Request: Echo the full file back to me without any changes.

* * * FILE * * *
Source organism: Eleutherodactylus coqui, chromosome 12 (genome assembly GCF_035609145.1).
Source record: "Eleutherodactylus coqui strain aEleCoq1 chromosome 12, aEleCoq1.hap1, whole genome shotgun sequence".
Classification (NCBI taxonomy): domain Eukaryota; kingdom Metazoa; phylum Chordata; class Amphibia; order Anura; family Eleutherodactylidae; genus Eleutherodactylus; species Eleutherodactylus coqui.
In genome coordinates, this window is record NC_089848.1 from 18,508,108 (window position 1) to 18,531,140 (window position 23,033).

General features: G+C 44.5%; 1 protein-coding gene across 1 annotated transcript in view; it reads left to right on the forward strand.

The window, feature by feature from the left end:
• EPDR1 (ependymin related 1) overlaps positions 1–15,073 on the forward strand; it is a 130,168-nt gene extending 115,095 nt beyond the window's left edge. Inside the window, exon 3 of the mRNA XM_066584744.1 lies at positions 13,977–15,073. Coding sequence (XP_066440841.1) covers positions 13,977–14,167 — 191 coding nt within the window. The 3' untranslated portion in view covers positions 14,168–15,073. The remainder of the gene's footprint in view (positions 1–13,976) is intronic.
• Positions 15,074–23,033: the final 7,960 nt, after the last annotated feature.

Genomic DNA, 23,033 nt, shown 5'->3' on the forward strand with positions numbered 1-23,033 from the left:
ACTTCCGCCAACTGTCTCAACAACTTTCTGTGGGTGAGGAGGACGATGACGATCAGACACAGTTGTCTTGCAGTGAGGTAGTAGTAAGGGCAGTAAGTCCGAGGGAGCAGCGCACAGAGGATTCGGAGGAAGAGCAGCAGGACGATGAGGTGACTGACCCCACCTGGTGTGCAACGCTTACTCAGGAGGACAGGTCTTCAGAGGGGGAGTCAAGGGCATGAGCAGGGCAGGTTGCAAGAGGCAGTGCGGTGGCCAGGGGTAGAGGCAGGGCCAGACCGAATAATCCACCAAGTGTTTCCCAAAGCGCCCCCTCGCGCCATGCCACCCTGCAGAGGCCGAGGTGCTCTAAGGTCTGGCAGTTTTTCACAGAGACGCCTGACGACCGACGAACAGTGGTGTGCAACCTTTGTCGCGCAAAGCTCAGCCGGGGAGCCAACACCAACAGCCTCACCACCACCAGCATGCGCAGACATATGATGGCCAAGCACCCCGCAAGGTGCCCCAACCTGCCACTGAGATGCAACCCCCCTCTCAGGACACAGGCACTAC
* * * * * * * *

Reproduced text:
Source organism: Eleutherodactylus coqui, chromosome 12 (genome assembly GCF_035609145.1).
Source record: "Eleutherodactylus coqui strain aEleCoq1 chromosome 12, aEleCoq1.hap1, whole genome shotgun sequence".
Classification (NCBI taxonomy): domain Eukaryota; kingdom Metazoa; phylum Chordata; class Amphibia; order Anura; family Eleutherodactylidae; genus Eleutherodactylus; species Eleutherodactylus coqui.
In genome coordinates, this window is record NC_089848.1 from 18,508,108 (window position 1) to 18,531,140 (window position 23,033).

General features: G+C 44.5%; 1 protein-coding gene across 1 annotated transcript in view; it reads left to right on the forward strand.

The window, feature by feature from the left end:
• EPDR1 (ependymin related 1) overlaps positions 1–15,073 on the forward strand; it is a 130,168-nt gene extending 115,095 nt beyond the window's left edge. Inside the window, exon 3 of the mRNA XM_066584744.1 lies at positions 13,977–15,073. Coding sequence (XP_066440841.1) covers positions 13,977–14,167 — 191 coding nt within the window. The 3' untranslated portion in view covers positions 14,168–15,073. The remainder of the gene's footprint in view (positions 1–13,976) is intronic.
• Positions 15,074–23,033: the final 7,960 nt, after the last annotated feature.

Genomic DNA, 23,033 nt, shown 5'->3' on the forward strand with positions numbered 1-23,033 from the left:
ACTTCCGCCAACTGTCTCAACAACTTTCTGTGGGTGAGGAGGACGATGACGATCAGACACAGTTGTCTTGCAGTGAGGTAGTAGTAAGGGCAGTAAGTCCGAGGGAGCAGCGCACAGAGGATTCGGAGGAAGAGCAGCAGGACGATGAGGTGACTGACCCCACCTGGTGTGCAACGCTTACTCAGGAGGACAGGTCTTCAGAGGGGGAGTCAAGGGCATGAGCAGGGCAGGTTGCAAGAGGCAGTGCGGTGGCCAGGGGTAGAGGCAGGGCCAGACCGAATAATCCACCAAGTGTTTCCCAAAGCGCCCCCTCGCGCCATGCCACCCTGCAGAGGCCGAGGTGCTCTAAGGTCTGGCAGTTTTTCACAGAGACGCCTGACGACCGACGAACAGTGGTGTGCAACCTTTGTCGCGCAAAGCTCAGCCGGGGAGCCAACACCAACAGCCTCACCACCACCAGCATGCGCAGACATATGATGGCCAAGCACCCCGCAAGGTGCCCCAACCTGCCACTGAGATGCAACCCCCCTCTCAGGACACAGGCACTAC